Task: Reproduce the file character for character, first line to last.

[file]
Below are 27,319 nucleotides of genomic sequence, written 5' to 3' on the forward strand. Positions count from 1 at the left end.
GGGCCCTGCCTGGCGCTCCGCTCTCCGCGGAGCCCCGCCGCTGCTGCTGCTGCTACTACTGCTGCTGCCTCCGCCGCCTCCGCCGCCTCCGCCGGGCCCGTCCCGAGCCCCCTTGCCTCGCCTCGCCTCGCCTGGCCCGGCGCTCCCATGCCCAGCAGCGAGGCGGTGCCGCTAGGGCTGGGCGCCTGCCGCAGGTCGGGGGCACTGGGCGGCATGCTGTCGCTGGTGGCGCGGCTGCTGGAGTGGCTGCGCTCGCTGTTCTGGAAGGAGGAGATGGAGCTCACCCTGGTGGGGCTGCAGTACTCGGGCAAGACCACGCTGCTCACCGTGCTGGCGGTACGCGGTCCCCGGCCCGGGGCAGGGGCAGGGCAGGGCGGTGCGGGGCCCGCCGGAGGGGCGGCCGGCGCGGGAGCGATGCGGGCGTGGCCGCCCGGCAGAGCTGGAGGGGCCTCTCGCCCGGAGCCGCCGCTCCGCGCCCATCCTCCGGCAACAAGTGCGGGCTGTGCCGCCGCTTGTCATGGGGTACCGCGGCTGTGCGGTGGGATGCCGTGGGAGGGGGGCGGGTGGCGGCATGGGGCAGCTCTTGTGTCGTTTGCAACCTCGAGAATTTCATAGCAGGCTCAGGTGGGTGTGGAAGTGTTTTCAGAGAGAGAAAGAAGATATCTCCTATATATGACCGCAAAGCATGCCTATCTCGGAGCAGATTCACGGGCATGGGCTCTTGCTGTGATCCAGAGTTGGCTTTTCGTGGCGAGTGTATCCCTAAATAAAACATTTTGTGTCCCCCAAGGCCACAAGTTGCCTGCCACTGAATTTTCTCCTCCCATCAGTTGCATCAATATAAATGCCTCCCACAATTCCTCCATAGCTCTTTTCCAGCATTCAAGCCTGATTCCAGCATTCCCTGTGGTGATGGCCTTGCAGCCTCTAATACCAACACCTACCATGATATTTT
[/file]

Below are 27,319 nucleotides of genomic sequence, written 5' to 3' on the forward strand. Positions count from 1 at the left end.
GGGCCCTGCCTGGCGCTCCGCTCTCCGCGGAGCCCCGCCGCTGCTGCTGCTGCTACTACTGCTGCTGCCTCCGCCGCCTCCGCCGCCTCCGCCGGGCCCGTCCCGAGCCCCCTTGCCTCGCCTCGCCTCGCCTGGCCCGGCGCTCCCATGCCCAGCAGCGAGGCGGTGCCGCTAGGGCTGGGCGCCTGCCGCAGGTCGGGGGCACTGGGCGGCATGCTGTCGCTGGTGGCGCGGCTGCTGGAGTGGCTGCGCTCGCTGTTCTGGAAGGAGGAGATGGAGCTCACCCTGGTGGGGCTGCAGTACTCGGGCAAGACCACGCTGCTCACCGTGCTGGCGGTACGCGGTCCCCGGCCCGGGGCAGGGGCAGGGCAGGGCGGTGCGGGGCCCGCCGGAGGGGCGGCCGGCGCGGGAGCGATGCGGGCGTGGCCGCCCGGCAGAGCTGGAGGGGCCTCTCGCCCGGAGCCGCCGCTCCGCGCCCATCCTCCGGCAACAAGTGCGGGCTGTGCCGCCGCTTGTCATGGGGTACCGCGGCTGTGCGGTGGGATGCCGTGGGAGGGGGGCGGGTGGCGGCATGGGGCAGCTCTTGTGTCGTTTGCAACCTCGAGAATTTCATAGCAGGCTCAGGTGGGTGTGGAAGTGTTTTCAGAGAGAGAAAGAAGATATCTCCTATATATGACCGCAAAGCATGCCTATCTCGGAGCAGATTCACGGGCATGGGCTCTTGCTGTGATCCAGAGTTGGCTTTTCGTGGCGAGTGTATCCCTAAATAAAACATTTTGTGTCCCCCAAGGCCACAAGTTGCCTGCCACTGAATTTTCTCCTCCCATCAGTTGCATCAATATAAATGCCTCCCACAATTCCTCCATAGCTCTTTTCCAGCATTCAAGCCTGATTCCAGCATTCCCTGTGGTGATGGCCTTGCAGCCTCTAATACCAACACCTACCATGATATTTT